A recent case of the Fair Work Division of the Federal Circuit and Family Court has found that an employer has not impeded it's employees workplace rights by denying the employees request to work from home.
In Homes v Australian Carers Pty Ltd, a Disability Support Coordinator brought an adverse action proceeding against her employer, alleging among other things, that she had a workplace right to work from home, and that the employer had bullied and discriminated against her by unfairly refusing her request to work from home.
The employee asserted that the employer had breached the general protections afforded to her by the Fair Work Act in relation to her workplace rights, including:
- making an inquiry or complaint to her employer;
- freedom from discrimination, bullying, or harassment at work, and the expectation of compliance with the anti-discrimination and anti-bullying provisions of the Fair Work Act;
- a safe workplace in accordance with the Commonwealth jurisdiction's Work Health and Safety Act 2011;
- the employer's duty of good faith toward employees, ensuring they are not bullied, harassed, or discriminated against;
- compliance with the terms of her employment contract; and
- being granted natural justice, or alternatively, procedural fairness regarding any allegations against her.
The Judge determined that there was nothing to establish that the worker had either a legislative or contractual right to work from home.
The employee further argued that she did have a right to work from home because her supervisor was allowed to work from home. However, the Judge did not accept this and noted that her supervisor was working at a different level, in a different job, with a different level of experience, and that this entitled the employer to treat the two employees differently with respect to working from home.
This case provides further clarification on the court's position in relation to employee's entitlements to work from home, and conclusively rules that working from home is not a workplace right covered by the general protections provisions of the Fair Work Act.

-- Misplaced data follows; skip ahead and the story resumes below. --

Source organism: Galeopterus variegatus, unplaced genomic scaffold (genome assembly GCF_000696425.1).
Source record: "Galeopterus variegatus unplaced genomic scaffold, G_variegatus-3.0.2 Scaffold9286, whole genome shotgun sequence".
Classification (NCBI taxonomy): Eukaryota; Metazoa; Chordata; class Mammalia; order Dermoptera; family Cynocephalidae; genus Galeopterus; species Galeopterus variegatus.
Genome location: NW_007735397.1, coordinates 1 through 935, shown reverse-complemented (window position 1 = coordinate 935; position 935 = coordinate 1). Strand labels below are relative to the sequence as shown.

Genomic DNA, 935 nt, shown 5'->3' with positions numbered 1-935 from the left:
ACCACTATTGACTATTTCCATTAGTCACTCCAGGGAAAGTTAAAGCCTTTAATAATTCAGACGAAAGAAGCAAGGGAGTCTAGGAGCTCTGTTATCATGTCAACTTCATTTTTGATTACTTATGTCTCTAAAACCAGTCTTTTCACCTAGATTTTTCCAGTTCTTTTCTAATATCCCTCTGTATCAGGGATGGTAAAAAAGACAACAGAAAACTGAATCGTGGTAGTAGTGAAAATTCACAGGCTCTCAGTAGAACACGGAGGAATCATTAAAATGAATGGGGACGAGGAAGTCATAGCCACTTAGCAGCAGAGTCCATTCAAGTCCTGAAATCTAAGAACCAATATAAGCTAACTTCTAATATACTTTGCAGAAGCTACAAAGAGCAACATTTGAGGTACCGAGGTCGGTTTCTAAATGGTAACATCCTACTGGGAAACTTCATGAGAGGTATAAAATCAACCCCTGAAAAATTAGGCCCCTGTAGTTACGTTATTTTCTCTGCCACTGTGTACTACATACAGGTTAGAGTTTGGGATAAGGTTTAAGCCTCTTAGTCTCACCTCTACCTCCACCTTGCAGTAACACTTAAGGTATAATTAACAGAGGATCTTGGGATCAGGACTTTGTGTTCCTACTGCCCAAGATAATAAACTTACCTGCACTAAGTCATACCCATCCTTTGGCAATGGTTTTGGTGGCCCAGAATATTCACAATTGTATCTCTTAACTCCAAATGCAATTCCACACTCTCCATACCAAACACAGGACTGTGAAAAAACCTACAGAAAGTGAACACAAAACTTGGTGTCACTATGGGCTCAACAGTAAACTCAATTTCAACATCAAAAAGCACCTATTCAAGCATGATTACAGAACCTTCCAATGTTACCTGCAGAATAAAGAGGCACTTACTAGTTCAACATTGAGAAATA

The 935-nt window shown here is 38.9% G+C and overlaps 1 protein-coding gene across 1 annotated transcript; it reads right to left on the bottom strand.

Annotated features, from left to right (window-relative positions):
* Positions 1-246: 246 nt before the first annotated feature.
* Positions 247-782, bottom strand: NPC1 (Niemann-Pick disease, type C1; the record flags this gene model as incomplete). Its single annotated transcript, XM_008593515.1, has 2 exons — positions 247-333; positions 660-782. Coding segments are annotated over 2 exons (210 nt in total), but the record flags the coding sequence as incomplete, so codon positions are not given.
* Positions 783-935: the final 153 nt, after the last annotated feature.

What this means for Employers
This decision affirms that the right to work from home is ultimately at the discretion of employers. While employers can deny requests to work from home and direct employees to work in the office, it is important to note that any direction must be 'lawful and reasonable'. A direction is lawful and reasonable except if it is contrary to a government directive (for example, the directions given during the COVID pandemic), or another law.
Employees whose jobs can be done from home and have a legitimate reason to work from home may have grounds to argue that a direction is not reasonable. In particular, certain employees have rights to request flexible working arrangements under the National Employment Standards (NES).
More information from the Fair Work Ombudsman regarding flexible working arrangements is available here.
While a lot of workplaces have wound down on flexibility arrangements following the COVID pandemic, some workplaces choose to offer work from home flexibility arrangements, particularly as employees increasingly view this as an attractive benefit.
As such, we recommend that work from home arrangements are tailored to your individual workplace's needs. It is important to have stringent policies in place if you do choose to offer employees work-from-home flexibility.
The content of this article is intended to provide a general guide to the subject matter. Specialist advice should be sought about your specific circumstances.